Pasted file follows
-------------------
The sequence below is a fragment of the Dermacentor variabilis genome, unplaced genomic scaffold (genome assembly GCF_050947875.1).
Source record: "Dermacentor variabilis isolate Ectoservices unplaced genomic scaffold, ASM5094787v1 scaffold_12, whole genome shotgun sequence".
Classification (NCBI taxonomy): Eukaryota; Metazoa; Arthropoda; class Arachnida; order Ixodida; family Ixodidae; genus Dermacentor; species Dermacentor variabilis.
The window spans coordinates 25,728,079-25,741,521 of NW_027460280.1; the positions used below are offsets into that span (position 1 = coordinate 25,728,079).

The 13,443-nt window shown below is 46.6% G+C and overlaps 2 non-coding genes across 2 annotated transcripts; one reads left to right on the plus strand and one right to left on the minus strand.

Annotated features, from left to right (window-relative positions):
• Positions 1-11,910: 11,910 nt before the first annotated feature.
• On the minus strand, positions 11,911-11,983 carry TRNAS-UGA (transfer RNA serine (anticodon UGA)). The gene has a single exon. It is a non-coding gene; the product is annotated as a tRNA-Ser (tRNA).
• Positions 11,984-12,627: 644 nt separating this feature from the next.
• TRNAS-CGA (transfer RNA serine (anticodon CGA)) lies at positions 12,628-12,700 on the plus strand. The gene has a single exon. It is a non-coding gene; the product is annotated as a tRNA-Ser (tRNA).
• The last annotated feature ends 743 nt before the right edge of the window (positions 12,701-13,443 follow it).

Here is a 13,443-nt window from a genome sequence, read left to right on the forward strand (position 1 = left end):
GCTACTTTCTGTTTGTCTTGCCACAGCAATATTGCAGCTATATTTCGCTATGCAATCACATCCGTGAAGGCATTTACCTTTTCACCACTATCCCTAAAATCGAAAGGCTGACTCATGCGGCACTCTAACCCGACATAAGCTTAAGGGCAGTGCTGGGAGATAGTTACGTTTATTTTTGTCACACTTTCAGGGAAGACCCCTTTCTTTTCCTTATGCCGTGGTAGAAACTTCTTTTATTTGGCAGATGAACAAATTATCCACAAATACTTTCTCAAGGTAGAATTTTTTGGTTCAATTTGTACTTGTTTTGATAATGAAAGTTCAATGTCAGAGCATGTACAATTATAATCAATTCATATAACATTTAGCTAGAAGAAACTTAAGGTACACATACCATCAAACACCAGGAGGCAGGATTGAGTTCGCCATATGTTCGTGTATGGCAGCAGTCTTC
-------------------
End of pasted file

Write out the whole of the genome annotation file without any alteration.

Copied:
The sequence below is a fragment of the Dermacentor variabilis genome, unplaced genomic scaffold (genome assembly GCF_050947875.1).
Source record: "Dermacentor variabilis isolate Ectoservices unplaced genomic scaffold, ASM5094787v1 scaffold_12, whole genome shotgun sequence".
Classification (NCBI taxonomy): Eukaryota; Metazoa; Arthropoda; class Arachnida; order Ixodida; family Ixodidae; genus Dermacentor; species Dermacentor variabilis.
The window spans coordinates 25,728,079-25,741,521 of NW_027460280.1; the positions used below are offsets into that span (position 1 = coordinate 25,728,079).

The 13,443-nt window shown below is 46.6% G+C and overlaps 2 non-coding genes across 2 annotated transcripts; one reads left to right on the plus strand and one right to left on the minus strand.

Annotated features, from left to right (window-relative positions):
• Positions 1-11,910: 11,910 nt before the first annotated feature.
• On the minus strand, positions 11,911-11,983 carry TRNAS-UGA (transfer RNA serine (anticodon UGA)). The gene has a single exon. It is a non-coding gene; the product is annotated as a tRNA-Ser (tRNA).
• Positions 11,984-12,627: 644 nt separating this feature from the next.
• TRNAS-CGA (transfer RNA serine (anticodon CGA)) lies at positions 12,628-12,700 on the plus strand. The gene has a single exon. It is a non-coding gene; the product is annotated as a tRNA-Ser (tRNA).
• The last annotated feature ends 743 nt before the right edge of the window (positions 12,701-13,443 follow it).

Here is a 13,443-nt window from a genome sequence, read left to right on the forward strand (position 1 = left end):
GCTACTTTCTGTTTGTCTTGCCACAGCAATATTGCAGCTATATTTCGCTATGCAATCACATCCGTGAAGGCATTTACCTTTTCACCACTATCCCTAAAATCGAAAGGCTGACTCATGCGGCACTCTAACCCGACATAAGCTTAAGGGCAGTGCTGGGAGATAGTTACGTTTATTTTTGTCACACTTTCAGGGAAGACCCCTTTCTTTTCCTTATGCCGTGGTAGAAACTTCTTTTATTTGGCAGATGAACAAATTATCCACAAATACTTTCTCAAGGTAGAATTTTTTGGTTCAATTTGTACTTGTTTTGATAATGAAAGTTCAATGTCAGAGCATGTACAATTATAATCAATTCATATAACATTTAGCTAGAAGAAACTTAAGGTACACATACCATCAAACACCAGGAGGCAGGATTGAGTTCGCCATATGTTCGTGTATGGCAGCAGTCTTC